After multiple hacks of Democratic Party e-mail systems and fears of Russian cyber attacks on the U.S. election, paper ballots have taken on an unexpected appeal. Online voting software companies are convinced convenience-loving Americans will increasingly push to cast their ballots on smartphones and laptops, and they’re working to make that happen. But voter advocates, election officials and others are still leery of the risks involved in conducting elections over the all-too-vulnerable internet. For now, fears about voting security may be giving paper-ballot backers the upper hand where it matters most: Americans’ confidence in the integrity of the election system. “In recent weeks, reports on cyber attacks have voters questioning whether their vote will actually count, and that, in my opinion, is more damaging than the potential for hacking,” Louisiana Secretary of State Tom Schedler told a House committee meeting Sept. 13. The best voting system, he said, is the one which “people of that state feel comfortable voting.”… The U.S. Election Assistance Commission—which develops voluntary guidelines, tests and certifies voting hardware and software—has not certified any internet voting systems. A commission spokesman told Bloomberg BNA it was not clear if an update to its technical guidelines—slated for 2018—would include language about online voting systems. However, the guidelines committee adopted a list of priorities in September 2016 which include discussions on the risks and benefits of electronically returning ballots.
During a House Science, Space and Technology Committee hearing on voting and cybersecurity Sept. 13, several witnesses told lawmakers they didn’t support expanding online voting. Moving voters online would increase the risk of cyber attacks, Dan Wallach, electronic voting system specialist and professor of computer science at Rice University, told the committee. Louisiana’s Schedler said when people ask him when they will be able to vote on the internet, his answer is, “I hope never.”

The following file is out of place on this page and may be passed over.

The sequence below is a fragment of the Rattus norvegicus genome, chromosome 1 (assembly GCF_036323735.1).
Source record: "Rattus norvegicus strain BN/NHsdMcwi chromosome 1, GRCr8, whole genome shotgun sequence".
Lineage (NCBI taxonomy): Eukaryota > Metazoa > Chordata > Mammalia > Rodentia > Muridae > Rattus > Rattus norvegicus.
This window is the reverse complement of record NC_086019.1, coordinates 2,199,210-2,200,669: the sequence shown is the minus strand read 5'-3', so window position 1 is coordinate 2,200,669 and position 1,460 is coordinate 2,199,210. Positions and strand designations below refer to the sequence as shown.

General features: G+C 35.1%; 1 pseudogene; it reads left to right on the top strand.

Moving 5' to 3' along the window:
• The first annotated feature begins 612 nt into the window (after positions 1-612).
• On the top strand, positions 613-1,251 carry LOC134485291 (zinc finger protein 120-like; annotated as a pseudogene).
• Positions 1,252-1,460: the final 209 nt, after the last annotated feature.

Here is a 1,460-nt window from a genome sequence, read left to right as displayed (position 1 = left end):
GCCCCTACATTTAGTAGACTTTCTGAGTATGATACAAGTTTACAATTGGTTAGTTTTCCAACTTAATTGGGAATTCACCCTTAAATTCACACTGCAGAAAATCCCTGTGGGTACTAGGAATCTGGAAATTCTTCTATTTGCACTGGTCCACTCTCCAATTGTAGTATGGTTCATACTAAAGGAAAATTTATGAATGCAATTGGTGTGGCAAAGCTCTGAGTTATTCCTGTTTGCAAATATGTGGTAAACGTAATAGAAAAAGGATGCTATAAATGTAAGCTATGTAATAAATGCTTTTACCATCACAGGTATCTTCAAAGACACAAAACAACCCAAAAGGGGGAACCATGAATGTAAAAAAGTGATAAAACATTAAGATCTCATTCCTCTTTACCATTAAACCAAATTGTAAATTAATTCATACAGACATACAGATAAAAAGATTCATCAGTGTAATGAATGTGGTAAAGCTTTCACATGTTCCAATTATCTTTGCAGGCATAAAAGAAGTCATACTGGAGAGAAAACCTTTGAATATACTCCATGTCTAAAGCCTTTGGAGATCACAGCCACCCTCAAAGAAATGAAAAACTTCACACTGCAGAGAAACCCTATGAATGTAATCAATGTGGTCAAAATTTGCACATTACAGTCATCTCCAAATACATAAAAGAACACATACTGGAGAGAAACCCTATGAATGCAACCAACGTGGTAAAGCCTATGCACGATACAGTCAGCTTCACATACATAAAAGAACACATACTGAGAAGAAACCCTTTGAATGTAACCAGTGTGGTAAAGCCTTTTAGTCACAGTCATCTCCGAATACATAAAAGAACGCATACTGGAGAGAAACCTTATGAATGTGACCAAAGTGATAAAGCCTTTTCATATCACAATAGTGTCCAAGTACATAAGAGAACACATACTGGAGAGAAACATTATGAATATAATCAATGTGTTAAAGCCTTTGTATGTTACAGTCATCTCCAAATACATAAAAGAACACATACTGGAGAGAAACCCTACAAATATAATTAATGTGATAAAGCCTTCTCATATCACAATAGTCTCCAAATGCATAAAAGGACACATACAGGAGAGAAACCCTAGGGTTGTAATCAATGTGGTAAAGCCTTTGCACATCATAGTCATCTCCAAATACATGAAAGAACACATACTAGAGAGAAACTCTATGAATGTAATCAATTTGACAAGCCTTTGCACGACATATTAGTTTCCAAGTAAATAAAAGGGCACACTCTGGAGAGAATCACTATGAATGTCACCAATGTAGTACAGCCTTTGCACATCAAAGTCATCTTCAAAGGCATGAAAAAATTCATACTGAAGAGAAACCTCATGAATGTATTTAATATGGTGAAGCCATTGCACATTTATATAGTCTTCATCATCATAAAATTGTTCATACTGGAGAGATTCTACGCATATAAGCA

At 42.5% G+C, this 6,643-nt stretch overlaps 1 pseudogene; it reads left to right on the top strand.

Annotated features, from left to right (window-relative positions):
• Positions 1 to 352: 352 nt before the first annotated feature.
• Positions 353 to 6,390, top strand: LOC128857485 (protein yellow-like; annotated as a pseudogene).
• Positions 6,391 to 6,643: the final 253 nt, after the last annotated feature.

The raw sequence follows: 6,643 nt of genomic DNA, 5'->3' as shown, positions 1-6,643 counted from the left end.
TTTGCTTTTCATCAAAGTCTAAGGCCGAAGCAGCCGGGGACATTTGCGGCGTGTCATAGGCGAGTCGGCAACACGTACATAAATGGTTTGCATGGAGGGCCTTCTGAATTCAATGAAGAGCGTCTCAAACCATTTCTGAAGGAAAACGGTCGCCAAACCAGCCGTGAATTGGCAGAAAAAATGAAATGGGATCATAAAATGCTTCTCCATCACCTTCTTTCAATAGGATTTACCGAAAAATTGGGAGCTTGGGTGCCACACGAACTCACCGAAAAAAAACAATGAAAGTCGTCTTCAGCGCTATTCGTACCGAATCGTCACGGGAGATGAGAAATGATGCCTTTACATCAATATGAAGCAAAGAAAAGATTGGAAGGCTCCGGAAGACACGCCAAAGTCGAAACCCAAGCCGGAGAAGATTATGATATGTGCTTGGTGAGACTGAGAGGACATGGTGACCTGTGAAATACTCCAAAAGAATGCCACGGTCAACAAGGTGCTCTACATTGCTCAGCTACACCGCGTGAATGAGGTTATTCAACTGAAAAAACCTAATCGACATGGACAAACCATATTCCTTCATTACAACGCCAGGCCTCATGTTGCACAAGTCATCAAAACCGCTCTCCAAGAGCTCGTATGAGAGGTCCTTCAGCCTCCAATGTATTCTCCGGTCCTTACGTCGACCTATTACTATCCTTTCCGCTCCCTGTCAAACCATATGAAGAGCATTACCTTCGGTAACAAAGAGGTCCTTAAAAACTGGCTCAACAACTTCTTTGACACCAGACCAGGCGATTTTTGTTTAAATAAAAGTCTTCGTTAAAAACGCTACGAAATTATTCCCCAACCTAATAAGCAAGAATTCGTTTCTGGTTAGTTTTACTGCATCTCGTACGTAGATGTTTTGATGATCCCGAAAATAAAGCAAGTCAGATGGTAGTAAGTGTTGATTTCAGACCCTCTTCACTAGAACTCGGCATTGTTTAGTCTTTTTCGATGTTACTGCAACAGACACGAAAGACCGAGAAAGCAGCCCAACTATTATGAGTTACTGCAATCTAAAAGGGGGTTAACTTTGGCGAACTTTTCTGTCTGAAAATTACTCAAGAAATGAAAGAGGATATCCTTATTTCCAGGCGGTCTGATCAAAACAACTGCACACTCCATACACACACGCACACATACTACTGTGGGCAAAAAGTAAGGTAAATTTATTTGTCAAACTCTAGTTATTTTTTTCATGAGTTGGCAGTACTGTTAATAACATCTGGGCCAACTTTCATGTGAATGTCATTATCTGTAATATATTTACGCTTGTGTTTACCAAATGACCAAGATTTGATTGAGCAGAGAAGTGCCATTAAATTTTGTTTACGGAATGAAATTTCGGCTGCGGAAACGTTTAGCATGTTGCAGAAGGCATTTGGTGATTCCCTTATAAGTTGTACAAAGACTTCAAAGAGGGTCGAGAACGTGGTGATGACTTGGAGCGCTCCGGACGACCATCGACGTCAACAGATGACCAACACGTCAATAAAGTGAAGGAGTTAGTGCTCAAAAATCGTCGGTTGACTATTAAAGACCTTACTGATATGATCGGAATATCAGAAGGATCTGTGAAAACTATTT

Voter advocacy groups, technologists and election officials say online voting software isn’t ready for public use. “Currently there isn’t a technology that is commercially available today that can protect our election integrity and ballot secrecy—it’s just not there,” said Susannah Goodman, director of Common Cause’s national Voting Integrity Campaign. … Those who support expanding internet voting are “people who have no idea how hostile the internet environment is,” Joseph Lorenzo Hall, chief technologist and director of the Internet Architecture project at the Center for Democracy and Technology, told Bloomberg BNA.
… In 2014, University of Michigan researchers said “state-level attackers” and “sophisticated online criminals” could hack Estonia’s country-wide internet voting system—which has since become a joint venture of the country’s original operator and Smartmatic. An online voting pilot program in Washington D.C. was scrapped in 2010 after hackers took over the system in a matter of hours. “Sometimes old school is better, it’s not always the latest technology that works best,” Pamela Smith, president of Verified Voting, a nonprofit organization that advocates for accuracy of elections, told Bloomberg BNA.